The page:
Unfortunately, the reality for a lot of black women IS more thorn than rose. Sometimes it's their making and other times, not so much. It's not my reality but I'd be lying if I said that I didn't know women (and men) who fit this description. IMO, this movie wasn't about black men. It was about the poor choices that this particular group of women made and how it affected their lives and the lives of people around them, which is not unlike some of the choices and resulting fall out that women make on a day-to-day basis in the real world. If a movie was made that showed black women living the good life, surrounded with good men, we'd probably be the first ones to not support it. We'd be the first to say it was unrealistic. So sad.

November 18, 2010 | Unregistered CommenterFran

Sometimes, I wish black women (collectively) were less concerned with the treatment and societal perception of black men, and more concerned with their own needs. Black men (collectively) do not appear concerned about black women, but we invest so much energy and emotion into the feelings and emotions of black men.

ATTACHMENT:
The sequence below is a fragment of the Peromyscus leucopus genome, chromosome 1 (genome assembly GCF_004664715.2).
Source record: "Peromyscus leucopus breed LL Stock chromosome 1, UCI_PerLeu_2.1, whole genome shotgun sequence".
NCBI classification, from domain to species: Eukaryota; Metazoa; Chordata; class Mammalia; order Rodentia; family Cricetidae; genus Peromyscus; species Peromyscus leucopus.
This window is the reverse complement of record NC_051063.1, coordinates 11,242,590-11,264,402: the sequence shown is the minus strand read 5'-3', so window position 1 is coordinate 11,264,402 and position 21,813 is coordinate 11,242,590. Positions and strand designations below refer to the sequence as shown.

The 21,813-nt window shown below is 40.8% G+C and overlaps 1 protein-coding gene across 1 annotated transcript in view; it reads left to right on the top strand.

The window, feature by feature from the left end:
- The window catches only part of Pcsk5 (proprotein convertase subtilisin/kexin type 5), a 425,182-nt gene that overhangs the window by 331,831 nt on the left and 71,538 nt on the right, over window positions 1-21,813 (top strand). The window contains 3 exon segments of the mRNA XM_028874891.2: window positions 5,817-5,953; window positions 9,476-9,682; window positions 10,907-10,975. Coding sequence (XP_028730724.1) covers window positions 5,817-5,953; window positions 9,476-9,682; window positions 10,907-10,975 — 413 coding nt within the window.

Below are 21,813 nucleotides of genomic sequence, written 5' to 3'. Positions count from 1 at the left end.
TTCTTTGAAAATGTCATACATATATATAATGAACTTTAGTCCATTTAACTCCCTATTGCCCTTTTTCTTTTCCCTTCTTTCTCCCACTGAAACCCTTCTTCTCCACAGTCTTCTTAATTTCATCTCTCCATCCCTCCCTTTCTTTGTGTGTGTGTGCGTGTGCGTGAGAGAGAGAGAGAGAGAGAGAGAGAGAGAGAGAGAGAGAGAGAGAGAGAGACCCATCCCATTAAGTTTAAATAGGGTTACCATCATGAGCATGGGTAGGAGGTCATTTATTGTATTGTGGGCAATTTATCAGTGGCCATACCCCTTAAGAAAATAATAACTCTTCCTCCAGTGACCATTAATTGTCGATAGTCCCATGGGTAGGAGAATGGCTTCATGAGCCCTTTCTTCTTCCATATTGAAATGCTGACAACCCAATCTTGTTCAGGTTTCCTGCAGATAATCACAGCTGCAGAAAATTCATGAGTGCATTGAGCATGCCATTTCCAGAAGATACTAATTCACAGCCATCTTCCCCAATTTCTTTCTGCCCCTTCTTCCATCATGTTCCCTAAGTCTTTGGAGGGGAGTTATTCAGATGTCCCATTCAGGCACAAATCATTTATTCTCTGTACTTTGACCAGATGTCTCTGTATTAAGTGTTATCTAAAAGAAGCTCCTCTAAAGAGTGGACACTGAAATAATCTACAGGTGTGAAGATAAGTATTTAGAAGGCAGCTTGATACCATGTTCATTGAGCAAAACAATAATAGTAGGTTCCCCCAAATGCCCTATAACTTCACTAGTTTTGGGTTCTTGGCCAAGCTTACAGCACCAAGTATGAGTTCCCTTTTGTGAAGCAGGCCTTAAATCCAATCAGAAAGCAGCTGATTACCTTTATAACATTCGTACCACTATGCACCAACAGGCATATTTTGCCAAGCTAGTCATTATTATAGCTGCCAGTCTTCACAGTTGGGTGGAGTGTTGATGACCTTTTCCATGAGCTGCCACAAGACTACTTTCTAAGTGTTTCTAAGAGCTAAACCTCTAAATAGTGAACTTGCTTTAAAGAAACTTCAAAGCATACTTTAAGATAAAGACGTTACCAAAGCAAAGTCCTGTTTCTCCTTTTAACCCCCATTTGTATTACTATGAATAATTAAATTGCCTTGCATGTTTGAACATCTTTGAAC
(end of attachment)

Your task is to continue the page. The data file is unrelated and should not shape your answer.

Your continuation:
If black men think the movie portrays them badly, they can take up their own fight.

November 18, 2010 | Unregistered CommenterBOL

the whole media industry is far more misogynist than racist. I CAN GUARANTEE ALMOST ANY CURRENT MAJOR FILM CAN BE PROVEN TO BE MISOGYNIST. So it's retarded to even argue that a film is "sexist" against men. Its like people who say reverse racism is real. Tyler Perry is a misogynist, and is a horrible writer. Which is even worse cause so few non-white people are allowed through the capitalistic filter of the established to even be able to have a simple say. much less an empire of tv shows and movies. All the female characters in perry's shit are horrible people. theres not one to look up to. But mostly all media like i said is MISOGYNIST, mostly due to lack of understanding or caring or just plain hate.